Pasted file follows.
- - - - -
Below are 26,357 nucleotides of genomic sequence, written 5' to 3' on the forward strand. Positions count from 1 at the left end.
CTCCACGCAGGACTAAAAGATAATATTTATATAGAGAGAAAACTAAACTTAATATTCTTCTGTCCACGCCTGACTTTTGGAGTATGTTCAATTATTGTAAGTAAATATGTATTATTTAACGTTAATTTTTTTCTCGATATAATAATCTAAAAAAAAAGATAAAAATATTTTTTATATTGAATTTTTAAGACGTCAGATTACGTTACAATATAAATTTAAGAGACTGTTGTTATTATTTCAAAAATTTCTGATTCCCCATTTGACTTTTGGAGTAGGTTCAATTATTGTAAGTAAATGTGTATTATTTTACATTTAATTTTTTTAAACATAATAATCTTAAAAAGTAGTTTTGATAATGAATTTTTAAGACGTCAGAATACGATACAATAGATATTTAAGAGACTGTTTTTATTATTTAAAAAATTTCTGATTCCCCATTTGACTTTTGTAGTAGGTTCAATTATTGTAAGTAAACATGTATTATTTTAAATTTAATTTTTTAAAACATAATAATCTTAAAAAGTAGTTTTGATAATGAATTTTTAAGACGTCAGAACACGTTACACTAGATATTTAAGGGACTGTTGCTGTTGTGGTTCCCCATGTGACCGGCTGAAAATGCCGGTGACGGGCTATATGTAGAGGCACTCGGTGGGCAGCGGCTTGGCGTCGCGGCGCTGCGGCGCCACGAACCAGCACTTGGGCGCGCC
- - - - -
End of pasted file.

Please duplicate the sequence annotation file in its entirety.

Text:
Below are 26,357 nucleotides of genomic sequence, written 5' to 3' on the forward strand. Positions count from 1 at the left end.
CTCCACGCAGGACTAAAAGATAATATTTATATAGAGAGAAAACTAAACTTAATATTCTTCTGTCCACGCCTGACTTTTGGAGTATGTTCAATTATTGTAAGTAAATATGTATTATTTAACGTTAATTTTTTTCTCGATATAATAATCTAAAAAAAAAGATAAAAATATTTTTTATATTGAATTTTTAAGACGTCAGATTACGTTACAATATAAATTTAAGAGACTGTTGTTATTATTTCAAAAATTTCTGATTCCCCATTTGACTTTTGGAGTAGGTTCAATTATTGTAAGTAAATGTGTATTATTTTACATTTAATTTTTTTAAACATAATAATCTTAAAAAGTAGTTTTGATAATGAATTTTTAAGACGTCAGAATACGATACAATAGATATTTAAGAGACTGTTTTTATTATTTAAAAAATTTCTGATTCCCCATTTGACTTTTGTAGTAGGTTCAATTATTGTAAGTAAACATGTATTATTTTAAATTTAATTTTTTAAAACATAATAATCTTAAAAAGTAGTTTTGATAATGAATTTTTAAGACGTCAGAACACGTTACACTAGATATTTAAGGGACTGTTGCTGTTGTGGTTCCCCATGTGACCGGCTGAAAATGCCGGTGACGGGCTATATGTAGAGGCACTCGGTGGGCAGCGGCTTGGCGTCGCGGCGCTGCGGCGCCACGAACCAGCACTTGGGCGCGCC